humiliated men and women—like clowns, prostitutes, exploited factory
workers and dying soldiers—the presence of Christ, the Christ in
agony. For Rouault, God cannot be found except in suffering, and
there is no resurrection without the crucifixion.
Current Latin American crosses emphasize a political Christ, who
is tortured for the sake of justice, and whose death leads to true
Oriental and African crucifixes make the Christ figure one of
their own. A Filipino cross, for instance, may be made of bamboo
to recall that "Bamboo is a symbol of the Filipino people—we bend
but do not break," as a very brave Filipino woman told me before
the oppressive regime of Ferdinand Marcos ended in 1989.
In our country a new trend is resurrection crosses, which try
to depict the risen Christ, on the cross but already rising from
The Cross Demands a Response
"On a hill far away stood an old rugged cross,
The emblem of suff'ring and shame....
I will cling to the old rugged cross
And exchange it one day for a crown."
—Hymn "The Old Rugged Cross,"
words by George Bennard (1873-1960)
No cross should be merely a work of art, understood perhaps but
not felt or motivating. Thomas Merton once accused himself and others
of being "guilty bystanders."
"Sometimes people will stand before a crucifix of fine craftsmanship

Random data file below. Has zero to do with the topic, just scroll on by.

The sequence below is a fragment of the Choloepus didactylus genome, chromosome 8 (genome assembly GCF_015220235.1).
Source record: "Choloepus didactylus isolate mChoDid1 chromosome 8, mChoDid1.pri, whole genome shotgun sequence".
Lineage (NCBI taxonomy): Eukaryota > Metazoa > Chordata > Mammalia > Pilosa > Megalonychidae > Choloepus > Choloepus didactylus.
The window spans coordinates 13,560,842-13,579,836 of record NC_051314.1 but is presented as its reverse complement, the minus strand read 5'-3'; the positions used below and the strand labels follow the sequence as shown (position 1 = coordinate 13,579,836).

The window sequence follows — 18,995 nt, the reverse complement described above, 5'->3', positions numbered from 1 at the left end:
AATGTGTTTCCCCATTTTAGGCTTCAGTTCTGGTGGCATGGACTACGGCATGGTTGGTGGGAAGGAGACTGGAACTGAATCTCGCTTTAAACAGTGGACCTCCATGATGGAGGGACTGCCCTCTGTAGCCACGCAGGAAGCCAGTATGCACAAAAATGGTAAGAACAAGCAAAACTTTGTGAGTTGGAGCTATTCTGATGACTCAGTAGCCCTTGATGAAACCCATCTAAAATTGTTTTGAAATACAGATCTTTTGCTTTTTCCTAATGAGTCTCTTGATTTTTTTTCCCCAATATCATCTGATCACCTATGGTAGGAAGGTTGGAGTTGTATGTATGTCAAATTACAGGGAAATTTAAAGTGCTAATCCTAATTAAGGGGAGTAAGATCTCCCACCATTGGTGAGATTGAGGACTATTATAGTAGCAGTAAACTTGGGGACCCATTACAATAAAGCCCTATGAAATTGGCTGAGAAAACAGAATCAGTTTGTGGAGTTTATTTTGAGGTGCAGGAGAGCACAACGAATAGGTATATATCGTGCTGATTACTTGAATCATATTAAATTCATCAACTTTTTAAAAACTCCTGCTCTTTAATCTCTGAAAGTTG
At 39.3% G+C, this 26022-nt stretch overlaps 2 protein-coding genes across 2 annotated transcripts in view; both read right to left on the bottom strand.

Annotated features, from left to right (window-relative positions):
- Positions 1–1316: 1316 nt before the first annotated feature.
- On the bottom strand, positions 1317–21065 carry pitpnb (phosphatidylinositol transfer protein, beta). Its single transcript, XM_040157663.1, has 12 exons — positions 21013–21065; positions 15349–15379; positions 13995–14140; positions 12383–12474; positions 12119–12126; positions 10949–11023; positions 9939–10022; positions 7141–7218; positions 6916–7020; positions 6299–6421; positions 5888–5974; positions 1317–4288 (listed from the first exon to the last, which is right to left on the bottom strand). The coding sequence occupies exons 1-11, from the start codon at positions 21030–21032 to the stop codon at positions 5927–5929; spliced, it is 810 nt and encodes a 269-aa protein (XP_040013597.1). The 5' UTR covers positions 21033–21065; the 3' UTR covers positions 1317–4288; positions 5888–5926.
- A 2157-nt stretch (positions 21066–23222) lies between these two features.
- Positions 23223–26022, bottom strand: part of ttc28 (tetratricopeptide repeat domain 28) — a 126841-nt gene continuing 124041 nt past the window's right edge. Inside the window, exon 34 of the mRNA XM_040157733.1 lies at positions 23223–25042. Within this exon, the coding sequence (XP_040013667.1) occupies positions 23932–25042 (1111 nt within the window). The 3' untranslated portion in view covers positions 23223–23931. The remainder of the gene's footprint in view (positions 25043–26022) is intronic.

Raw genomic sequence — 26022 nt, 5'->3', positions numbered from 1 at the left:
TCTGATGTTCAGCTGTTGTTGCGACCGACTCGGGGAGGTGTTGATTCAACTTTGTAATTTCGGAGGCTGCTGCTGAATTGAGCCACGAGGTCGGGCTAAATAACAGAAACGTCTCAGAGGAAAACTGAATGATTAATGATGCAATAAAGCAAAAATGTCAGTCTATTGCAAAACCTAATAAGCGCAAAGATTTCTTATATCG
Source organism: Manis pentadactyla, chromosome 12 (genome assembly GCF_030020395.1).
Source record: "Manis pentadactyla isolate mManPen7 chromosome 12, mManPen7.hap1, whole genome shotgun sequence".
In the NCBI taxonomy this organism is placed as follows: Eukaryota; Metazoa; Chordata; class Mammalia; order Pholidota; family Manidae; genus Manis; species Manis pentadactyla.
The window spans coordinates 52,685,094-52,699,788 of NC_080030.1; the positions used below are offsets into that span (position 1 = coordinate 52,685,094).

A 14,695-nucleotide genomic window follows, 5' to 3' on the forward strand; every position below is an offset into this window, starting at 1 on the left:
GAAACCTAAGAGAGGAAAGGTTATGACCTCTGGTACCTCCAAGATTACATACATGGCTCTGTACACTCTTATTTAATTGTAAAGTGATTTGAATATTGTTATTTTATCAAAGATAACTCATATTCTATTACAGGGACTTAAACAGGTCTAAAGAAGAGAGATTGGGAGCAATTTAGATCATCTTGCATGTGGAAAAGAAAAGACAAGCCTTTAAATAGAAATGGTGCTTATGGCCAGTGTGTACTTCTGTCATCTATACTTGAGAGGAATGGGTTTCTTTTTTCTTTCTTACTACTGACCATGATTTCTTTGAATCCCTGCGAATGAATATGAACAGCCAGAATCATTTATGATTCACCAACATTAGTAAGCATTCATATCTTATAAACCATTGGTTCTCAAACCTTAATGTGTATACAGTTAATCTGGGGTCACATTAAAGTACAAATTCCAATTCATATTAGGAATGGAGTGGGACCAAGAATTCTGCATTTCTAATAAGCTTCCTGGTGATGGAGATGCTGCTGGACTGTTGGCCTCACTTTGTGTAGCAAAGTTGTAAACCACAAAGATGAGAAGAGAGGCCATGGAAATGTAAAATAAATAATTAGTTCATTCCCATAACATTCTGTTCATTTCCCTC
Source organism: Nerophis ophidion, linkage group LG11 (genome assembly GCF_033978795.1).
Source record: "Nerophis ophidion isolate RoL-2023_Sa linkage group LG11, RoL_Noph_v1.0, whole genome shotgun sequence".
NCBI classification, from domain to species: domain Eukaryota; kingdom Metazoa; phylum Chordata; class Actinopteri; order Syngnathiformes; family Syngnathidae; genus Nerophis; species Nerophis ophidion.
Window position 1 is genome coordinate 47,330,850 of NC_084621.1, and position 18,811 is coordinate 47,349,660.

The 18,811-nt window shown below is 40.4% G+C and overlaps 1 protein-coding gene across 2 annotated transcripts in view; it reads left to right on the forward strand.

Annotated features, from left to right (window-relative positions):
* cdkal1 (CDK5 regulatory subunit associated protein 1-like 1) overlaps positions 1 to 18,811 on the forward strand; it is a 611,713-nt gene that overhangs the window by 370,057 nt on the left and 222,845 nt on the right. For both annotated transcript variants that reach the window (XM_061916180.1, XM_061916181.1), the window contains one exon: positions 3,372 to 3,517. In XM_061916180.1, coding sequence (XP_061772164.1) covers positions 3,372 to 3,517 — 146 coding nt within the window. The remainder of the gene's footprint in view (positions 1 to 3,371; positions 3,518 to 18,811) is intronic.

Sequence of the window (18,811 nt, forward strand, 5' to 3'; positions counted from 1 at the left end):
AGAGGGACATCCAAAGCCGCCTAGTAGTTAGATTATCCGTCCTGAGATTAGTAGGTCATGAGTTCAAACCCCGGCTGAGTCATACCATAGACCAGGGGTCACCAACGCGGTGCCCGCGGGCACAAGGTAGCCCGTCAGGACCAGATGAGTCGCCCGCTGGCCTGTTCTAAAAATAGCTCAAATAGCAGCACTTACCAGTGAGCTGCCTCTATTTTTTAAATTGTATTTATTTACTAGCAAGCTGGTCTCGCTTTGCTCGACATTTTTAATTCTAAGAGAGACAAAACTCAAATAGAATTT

and exclaim about its beauty," complains Bertrand Weaver, C.P.,
in His Cross in Your Life (Catholic Answers, a 2000 reprint).
"They do this in a detached way, as though they were viewing some
work of art toward which they felt no individual relationship. They
are like those who passed along the road that ran near Calvary on
that first Good Friday afternoon [seeing only] three more wretched
human beings...dying as criminals."
A well-made cross should touch our hearts and motivate us to do
something, change our lives and reach out to help others. Many of
the newer crosses, like ones at the Center for Action and Contemplation
in New Mexico or the Sant'Egidio community based in Rome, are specifically
crafted to elicit a response from us.
Into Your Hands: Meditations and Prayers on the Passion, Death
and Resurrection of Jesus Christ (Liguori Publications, 2001),
edited by Father Norman Muckerman, C.Ss.R., retells an old story.
St. Thomas Aquinas once asked his good friend St. Bonaventure where
the books were that he had consulted for his beautiful lessons in
spirituality. Bonaventure showed Thomas his crucifix, its image
worn smooth from kissing and caressing. Bonaventure said, "This
is my book. Everything I write comes from it. It has taught me whatever
little I know."
This lesson St. Bonaventure learned from the founder of his Order,
St. Francis of Assisi. Francis' is the classic story of how a cross
changed a life. He prayed before the cross in the crumbling Church
of San Damiano and was never the same again. Francis recognized
the love he saw outstretched on that cross and turned his entire
life around. (His prayer before the crucifix is reproduced in the
How can we look upon a cross and be unmoved? For it is love that
calls out to us from the cross. It demands our response.